Thousands of drug offenders to receive clemency
Step by step, month by month, U.S. Attorney General Eric Holder, as left us breathless as he and the Obama Administration have begun to heal America by destroying some of the malignant tentacles of the 40-year-old War on Drugs.
April 2013 will become one of the greatest landmark in establishing human rights in our own country because Holder’s most recent efforts will expand the eligibility for clemency to the 20% of all current prisoners who are serving sentences for marijuana possession, eventually freeing tens of thousands of people and improving the future for just as many families. He’s hiring more lawyers to free more and more people from jails and prisons.
In order to keep up with the influx of applications, Holder says the Department of Justice will assign more lawyers to review the applications. “As a society, we pay much too high a price whenever our system fails to deliver the just outcomes necessary to deter and punish crime, to keep us safe, and to ensure that those who have paid their debts have a chance to become productive citizens,” Holder said. “Our expanded clemency application process will aid in this effort. And it will advance the aims of our innovative new Smart on Crime initiative – to strengthen the criminal justice system, promote public safety, and deliver on the promise of equal justice under law.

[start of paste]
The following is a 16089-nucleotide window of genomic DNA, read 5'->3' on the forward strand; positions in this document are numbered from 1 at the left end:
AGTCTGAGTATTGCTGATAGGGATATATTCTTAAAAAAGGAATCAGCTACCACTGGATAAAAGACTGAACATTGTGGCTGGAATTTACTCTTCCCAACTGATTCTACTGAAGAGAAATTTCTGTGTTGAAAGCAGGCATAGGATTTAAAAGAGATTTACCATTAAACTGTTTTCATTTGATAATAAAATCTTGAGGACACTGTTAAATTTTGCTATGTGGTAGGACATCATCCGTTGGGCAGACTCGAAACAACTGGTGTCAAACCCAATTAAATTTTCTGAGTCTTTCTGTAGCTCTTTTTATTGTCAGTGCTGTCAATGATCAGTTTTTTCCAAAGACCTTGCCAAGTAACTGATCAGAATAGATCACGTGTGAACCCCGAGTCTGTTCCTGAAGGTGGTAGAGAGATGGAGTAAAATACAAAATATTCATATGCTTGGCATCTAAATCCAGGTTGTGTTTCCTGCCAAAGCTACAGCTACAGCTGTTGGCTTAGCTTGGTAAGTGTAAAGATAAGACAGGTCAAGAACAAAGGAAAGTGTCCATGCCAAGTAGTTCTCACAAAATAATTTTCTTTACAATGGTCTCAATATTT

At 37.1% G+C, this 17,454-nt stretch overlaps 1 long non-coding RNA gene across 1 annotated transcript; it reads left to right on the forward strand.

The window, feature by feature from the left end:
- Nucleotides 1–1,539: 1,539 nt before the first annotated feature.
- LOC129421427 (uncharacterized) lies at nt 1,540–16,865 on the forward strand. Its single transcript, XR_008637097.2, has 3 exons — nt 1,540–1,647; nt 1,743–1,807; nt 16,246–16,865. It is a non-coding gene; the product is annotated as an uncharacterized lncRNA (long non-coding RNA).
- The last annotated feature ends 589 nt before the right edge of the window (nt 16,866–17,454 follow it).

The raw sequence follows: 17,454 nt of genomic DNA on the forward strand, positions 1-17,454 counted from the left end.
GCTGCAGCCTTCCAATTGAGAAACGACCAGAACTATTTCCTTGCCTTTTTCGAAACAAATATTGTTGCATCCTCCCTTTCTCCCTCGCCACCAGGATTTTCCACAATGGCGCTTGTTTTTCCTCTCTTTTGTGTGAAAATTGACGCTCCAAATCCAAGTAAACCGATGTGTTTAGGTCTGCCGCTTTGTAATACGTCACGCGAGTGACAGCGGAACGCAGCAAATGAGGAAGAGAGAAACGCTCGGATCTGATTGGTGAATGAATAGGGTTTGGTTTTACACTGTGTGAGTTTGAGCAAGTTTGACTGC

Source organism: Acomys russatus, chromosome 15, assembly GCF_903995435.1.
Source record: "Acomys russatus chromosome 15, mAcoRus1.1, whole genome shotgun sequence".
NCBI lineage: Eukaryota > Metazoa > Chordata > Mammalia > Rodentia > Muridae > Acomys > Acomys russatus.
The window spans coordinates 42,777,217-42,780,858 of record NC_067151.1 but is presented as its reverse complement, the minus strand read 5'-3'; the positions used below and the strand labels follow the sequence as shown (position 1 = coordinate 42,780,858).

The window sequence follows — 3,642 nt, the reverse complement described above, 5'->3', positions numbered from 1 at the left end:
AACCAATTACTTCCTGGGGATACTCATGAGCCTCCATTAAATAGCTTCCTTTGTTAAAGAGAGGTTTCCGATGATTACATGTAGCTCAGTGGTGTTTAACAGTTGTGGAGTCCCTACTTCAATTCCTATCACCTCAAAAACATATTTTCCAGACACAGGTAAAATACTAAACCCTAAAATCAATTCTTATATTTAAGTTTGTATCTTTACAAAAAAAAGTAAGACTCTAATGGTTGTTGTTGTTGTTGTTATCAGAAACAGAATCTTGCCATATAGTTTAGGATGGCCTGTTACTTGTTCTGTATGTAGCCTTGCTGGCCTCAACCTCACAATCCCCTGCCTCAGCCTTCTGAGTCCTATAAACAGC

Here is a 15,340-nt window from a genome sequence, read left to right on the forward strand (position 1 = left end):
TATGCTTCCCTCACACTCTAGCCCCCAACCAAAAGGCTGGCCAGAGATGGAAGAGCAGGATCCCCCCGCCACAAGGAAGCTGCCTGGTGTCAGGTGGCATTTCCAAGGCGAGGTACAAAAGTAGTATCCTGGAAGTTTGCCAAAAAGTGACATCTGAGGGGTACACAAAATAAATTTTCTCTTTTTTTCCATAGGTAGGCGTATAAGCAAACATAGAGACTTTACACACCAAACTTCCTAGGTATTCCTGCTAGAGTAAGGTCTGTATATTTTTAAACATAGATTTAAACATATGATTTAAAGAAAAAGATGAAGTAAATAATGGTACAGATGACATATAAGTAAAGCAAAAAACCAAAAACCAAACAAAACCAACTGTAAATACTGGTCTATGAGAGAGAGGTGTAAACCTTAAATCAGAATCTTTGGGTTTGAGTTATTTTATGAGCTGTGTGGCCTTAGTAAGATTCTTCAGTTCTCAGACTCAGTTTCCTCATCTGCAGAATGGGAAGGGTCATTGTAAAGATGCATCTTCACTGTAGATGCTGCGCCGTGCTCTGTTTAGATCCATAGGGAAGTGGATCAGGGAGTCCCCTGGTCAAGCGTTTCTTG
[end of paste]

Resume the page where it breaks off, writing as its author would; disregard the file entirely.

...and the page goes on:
This is a prime example of the progress at its best, and the further dismantling of completely coercive and useless systems. Things like racially motivated “stop and frisk” are unconstitutional in the first place and techniques like it are headed for the dustbin of history, at long last. Most important, we are seeing the first reversal of the corrupt and coercive corporate prison industry. Amazingly, as U.S. taxpayers we have been paying for the privilege of this industry’s Washington lobbyists wasting our time fluffing our congressmen, judges, and local communities for longer and more severe sentences, for the express purpose of improving profits, mostly on the backs of people of color, who have been ensnared by the War on Drugs because of poverty and joblessness.
What do you think?
Is there anything about the War on Drugs worth saving?
How will society change once this domestic war has ended, beyond the end of penalizing drug users?
What do you think of the very concept of for-profit prisons? Aren’t they a brick and motor conflict of interest?